The Guardian’s Simon Singh Wins Libel Appeal; Brutally Defeating Enemies of Science
Well, it seems that lawmakers in the UK are feeling quite favorable to science-type persons this week! The BBC is reporting that Simon Singh, the high-profile science writer who was forced from The Guardian as the result of legal attacks from a medical industry pressure group, has won a temporary victory today.
For those of you who haven’t been following the story, it all began in 2008, when Singh wrote an article questioning the medical practices and business models of U.K. chiropractors. While The Guardian claims that the article led to one out of every four British chiropractors being investigated for making “misleading claims”, the British Chiropractic Association felt that their reputation had been unfairly maligned and leveled a legal suit against Singh. In May of 2009, a High Court decision came down the side of the BCA, effectively muzzling Singh.
From the BBC article:
“BBC News science correspondent Pallab Ghosh says that, had Justice Eady’s ruling stood, it would have made it difficult for any scientist or science journalist to question claims made by companies or organisations without opening themselves up to a libel action that would be hard to win.”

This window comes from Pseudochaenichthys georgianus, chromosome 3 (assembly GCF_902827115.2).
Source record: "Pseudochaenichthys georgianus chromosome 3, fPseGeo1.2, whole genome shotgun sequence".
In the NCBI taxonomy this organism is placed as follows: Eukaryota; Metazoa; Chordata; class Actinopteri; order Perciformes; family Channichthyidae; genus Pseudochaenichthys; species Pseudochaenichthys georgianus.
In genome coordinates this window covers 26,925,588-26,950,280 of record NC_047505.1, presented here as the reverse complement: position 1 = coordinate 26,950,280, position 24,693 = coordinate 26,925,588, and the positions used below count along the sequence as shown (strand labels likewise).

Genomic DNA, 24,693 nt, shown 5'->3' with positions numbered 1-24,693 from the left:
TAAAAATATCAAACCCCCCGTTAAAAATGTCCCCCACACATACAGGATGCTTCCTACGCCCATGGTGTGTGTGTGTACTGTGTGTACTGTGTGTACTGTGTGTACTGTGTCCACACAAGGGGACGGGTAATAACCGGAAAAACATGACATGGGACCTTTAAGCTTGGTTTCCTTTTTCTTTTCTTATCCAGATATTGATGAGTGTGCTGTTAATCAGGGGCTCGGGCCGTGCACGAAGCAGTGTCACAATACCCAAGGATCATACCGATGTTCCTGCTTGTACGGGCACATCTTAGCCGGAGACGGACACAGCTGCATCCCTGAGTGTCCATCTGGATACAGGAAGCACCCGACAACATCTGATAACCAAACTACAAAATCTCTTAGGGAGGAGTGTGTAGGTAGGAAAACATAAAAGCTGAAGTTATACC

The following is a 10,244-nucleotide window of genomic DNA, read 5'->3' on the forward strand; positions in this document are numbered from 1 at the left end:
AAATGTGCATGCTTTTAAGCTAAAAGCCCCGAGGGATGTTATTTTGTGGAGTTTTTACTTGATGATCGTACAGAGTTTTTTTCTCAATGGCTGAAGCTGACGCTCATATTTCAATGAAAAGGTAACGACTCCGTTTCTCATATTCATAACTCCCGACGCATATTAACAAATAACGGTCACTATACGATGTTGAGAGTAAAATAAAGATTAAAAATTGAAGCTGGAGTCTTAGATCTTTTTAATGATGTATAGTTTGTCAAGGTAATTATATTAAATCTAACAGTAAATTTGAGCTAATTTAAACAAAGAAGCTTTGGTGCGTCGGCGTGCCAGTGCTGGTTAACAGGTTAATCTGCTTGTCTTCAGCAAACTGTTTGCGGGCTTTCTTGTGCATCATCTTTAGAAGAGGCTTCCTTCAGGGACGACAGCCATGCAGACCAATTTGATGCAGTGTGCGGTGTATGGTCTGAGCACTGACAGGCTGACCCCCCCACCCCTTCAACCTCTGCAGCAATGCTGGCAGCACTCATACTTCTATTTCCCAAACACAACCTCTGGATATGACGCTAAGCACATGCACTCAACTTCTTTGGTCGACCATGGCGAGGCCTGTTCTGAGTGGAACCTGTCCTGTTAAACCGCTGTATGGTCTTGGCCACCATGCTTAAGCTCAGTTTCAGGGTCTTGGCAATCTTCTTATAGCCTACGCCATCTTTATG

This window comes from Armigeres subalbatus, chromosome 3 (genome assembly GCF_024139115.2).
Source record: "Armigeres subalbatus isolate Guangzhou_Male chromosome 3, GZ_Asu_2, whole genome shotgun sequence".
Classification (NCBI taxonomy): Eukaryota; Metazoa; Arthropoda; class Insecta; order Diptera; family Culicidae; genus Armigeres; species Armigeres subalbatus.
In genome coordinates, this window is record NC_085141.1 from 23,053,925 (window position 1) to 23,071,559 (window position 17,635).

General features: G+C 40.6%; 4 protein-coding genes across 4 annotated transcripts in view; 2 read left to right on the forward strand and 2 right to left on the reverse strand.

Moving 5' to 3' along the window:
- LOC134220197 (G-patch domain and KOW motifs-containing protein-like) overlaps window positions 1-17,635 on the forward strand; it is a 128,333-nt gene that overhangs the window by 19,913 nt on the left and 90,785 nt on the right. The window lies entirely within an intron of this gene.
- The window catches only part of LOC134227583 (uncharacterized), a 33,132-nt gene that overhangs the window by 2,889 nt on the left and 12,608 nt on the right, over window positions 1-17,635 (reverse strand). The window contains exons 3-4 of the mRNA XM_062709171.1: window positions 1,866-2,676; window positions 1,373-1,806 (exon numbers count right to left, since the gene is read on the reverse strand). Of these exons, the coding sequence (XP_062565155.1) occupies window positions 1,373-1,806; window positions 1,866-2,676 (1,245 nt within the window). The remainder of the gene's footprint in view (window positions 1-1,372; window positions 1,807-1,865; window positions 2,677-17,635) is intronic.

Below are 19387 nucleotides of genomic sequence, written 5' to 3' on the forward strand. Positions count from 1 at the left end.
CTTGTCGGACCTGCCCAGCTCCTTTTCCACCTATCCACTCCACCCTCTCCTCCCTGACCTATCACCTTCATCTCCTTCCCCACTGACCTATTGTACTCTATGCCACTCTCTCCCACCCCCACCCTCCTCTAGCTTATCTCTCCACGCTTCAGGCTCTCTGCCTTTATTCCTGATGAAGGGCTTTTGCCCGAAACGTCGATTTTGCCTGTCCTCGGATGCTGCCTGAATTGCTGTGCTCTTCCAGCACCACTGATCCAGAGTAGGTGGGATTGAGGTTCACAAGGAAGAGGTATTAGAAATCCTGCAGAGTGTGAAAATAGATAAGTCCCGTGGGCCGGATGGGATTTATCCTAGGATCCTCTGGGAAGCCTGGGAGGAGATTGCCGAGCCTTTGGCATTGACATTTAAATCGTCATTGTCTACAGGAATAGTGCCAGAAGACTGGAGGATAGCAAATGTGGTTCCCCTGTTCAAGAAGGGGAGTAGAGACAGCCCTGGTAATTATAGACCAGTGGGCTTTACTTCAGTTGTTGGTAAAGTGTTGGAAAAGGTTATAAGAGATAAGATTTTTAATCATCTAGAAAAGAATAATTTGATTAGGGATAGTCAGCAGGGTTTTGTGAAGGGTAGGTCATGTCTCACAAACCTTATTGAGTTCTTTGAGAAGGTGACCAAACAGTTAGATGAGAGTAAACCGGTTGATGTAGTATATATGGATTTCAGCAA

Singh has spent the past two years in the midst of these legal proceedings. He claims it has cost him $200,000 and recently he was forced to quit his day job to continue the fight. The case, in addition to bringing chiropractic industry under media scrutiny, has also strengthened calls for a reform of England’s plaintiff-friendly libel laws.
Can you imagine if our laws were the same as Ye Olde Bizarro Worlde (England)? The American Psychiatric Association could decide at any time to sue Tom Cruise for his anti-medication comments, costing a bundle and keeping him from continuing to bankroll the Church of Scientology…
…Wait a second. Which side are we arguing for here?